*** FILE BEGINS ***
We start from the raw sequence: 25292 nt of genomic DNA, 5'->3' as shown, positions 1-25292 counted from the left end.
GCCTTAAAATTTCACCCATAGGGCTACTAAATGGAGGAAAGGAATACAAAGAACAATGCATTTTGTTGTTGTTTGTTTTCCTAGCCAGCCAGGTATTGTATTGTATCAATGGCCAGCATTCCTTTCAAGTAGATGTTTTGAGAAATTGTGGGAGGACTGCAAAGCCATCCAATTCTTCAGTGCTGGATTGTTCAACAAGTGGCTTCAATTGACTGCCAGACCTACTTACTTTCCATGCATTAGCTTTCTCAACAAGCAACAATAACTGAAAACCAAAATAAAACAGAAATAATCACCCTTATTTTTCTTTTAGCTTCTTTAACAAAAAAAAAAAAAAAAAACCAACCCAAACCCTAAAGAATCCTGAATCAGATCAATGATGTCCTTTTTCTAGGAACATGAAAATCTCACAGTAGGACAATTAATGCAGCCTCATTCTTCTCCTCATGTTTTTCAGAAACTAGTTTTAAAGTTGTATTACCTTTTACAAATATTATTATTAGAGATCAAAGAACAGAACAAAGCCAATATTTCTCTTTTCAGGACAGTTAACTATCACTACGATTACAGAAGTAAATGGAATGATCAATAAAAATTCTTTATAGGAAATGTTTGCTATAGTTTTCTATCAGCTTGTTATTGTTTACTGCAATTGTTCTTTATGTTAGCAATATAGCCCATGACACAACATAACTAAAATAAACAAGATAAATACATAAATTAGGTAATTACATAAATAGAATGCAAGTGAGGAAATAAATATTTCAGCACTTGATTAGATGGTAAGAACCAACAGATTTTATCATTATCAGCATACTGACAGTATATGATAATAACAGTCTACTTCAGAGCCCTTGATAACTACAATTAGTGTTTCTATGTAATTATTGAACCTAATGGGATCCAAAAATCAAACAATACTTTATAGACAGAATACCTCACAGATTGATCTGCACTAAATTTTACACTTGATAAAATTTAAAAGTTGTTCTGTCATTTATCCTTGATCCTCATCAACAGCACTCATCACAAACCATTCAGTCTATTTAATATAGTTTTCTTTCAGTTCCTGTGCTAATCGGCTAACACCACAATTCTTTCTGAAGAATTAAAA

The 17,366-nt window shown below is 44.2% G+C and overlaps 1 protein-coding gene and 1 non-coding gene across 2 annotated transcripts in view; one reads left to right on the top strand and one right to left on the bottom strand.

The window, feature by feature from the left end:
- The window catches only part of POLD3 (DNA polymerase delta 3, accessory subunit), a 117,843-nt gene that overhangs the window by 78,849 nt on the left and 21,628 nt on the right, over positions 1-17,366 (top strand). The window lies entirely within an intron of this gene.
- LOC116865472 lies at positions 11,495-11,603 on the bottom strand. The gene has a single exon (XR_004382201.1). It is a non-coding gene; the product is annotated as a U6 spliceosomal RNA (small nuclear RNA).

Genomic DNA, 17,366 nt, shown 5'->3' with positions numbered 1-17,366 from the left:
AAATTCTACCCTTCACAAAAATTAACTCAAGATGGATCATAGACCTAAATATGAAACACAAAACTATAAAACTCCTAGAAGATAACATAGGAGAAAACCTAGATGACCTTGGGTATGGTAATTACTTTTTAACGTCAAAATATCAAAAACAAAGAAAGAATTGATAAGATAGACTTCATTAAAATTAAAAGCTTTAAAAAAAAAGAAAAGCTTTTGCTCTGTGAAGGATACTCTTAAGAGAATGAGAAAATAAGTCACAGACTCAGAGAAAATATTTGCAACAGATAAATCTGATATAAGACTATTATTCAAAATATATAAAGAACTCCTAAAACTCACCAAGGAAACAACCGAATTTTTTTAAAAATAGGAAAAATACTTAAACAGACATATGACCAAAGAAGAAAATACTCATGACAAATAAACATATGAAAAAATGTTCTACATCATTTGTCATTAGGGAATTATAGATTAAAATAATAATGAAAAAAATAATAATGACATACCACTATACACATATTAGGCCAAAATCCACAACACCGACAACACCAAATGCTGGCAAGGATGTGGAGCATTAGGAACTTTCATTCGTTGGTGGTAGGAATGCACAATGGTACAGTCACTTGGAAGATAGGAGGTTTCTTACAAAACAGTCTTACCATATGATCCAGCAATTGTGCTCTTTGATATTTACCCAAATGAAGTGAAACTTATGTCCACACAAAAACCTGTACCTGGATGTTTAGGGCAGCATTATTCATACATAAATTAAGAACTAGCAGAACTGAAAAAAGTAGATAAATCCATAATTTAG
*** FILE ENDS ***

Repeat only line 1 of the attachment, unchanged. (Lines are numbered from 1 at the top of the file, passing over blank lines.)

We start from the raw sequence: 25292 nt of genomic DNA, 5'->3' as shown, positions 1-25292 counted from the left end.